Psychology degree steers different career paths
During Bloomsburg University’s 4th annual College of Liberal Arts Symposium, a panel of psychology alumni returned to talk about how they took their degree in different directions.
“If I could give you any advice about pursuing a career path in psychology, it would be challenge,” said Alphonso Nathan, vice president and lead home-based clinician at Brightside Counseling Services LLC, who talked about the importance of experimenting in different departments. “Try different roles, because you don’t know what you’ll fall in love with. You can do so much with this degree. Take it and make it yours!”
Janet Rarig, BU’s executive director of wellness, elaborated on the topic.
“Be open to opportunities!,” Rarig said. “There’s a process, and everything works out the way it should. Don’t be afraid of new doors opening.”
The conversation soon turned to a different question. Panelists were asked why earning a degree in psychology helped propel them forward in their current occupations.
“Earning a degree in psychology helped me with my job,” said Salvatore Nardini, prevention coordinator at the Center for Humanistic Change. “It makes everything you learned in school so real in the field. Instead of just reading it in a textbook, you meet people and take everything you learned to help them,”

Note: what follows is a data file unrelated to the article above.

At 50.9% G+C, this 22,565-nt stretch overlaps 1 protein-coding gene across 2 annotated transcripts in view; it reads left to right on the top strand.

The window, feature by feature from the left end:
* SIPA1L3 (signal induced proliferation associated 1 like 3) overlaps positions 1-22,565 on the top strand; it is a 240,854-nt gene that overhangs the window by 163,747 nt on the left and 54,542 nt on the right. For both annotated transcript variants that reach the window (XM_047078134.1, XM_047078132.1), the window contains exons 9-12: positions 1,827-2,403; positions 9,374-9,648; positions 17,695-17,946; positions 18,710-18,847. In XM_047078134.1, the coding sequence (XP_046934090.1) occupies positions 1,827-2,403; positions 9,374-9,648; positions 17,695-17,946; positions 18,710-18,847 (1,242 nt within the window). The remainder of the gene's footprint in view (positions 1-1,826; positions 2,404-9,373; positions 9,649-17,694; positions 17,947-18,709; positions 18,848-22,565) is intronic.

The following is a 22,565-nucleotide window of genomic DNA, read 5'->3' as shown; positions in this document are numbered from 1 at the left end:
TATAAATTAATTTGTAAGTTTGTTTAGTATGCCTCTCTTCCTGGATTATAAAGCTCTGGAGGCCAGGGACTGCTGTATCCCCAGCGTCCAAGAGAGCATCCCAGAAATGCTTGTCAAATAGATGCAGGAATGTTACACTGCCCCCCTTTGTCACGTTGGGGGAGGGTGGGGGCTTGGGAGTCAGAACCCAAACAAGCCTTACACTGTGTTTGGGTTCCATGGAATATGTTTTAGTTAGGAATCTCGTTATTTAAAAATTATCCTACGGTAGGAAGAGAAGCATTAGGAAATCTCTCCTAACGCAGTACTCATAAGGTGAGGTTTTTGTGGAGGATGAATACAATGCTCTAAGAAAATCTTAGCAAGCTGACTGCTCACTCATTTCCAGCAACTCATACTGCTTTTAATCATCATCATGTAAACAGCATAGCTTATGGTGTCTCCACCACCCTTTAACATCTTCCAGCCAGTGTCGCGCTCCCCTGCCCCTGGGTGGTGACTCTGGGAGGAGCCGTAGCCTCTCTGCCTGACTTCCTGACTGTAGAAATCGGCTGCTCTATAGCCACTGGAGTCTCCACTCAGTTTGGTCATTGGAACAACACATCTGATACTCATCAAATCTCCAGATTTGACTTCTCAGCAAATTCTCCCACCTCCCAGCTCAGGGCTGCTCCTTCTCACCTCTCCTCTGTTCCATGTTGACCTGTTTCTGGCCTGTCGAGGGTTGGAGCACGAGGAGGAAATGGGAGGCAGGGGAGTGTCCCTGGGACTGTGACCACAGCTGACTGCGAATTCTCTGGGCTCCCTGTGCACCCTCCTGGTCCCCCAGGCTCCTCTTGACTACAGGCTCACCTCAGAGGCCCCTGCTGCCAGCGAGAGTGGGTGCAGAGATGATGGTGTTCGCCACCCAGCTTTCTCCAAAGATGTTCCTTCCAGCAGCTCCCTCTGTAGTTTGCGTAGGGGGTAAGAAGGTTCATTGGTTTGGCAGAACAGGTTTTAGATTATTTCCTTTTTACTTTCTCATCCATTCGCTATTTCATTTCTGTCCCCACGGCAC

Andrew Corbin, a therapeutic recreation services supervisor at Danville State Hospital, added how psychology aided him in his current job.
“Earning my degree helped me in my field as a supervisor in a hospital,” Corbin said. “It helped me to learn how to write a lot better, which helps me every single day! It allowed me to break down everything I’ve learned and learn continuously and write it out factually.”
Although all the panelists currently work in different job fields, they collectively agreed that earning a psychology degree helped them to further their career and allowed them to choose the path they wanted to go down.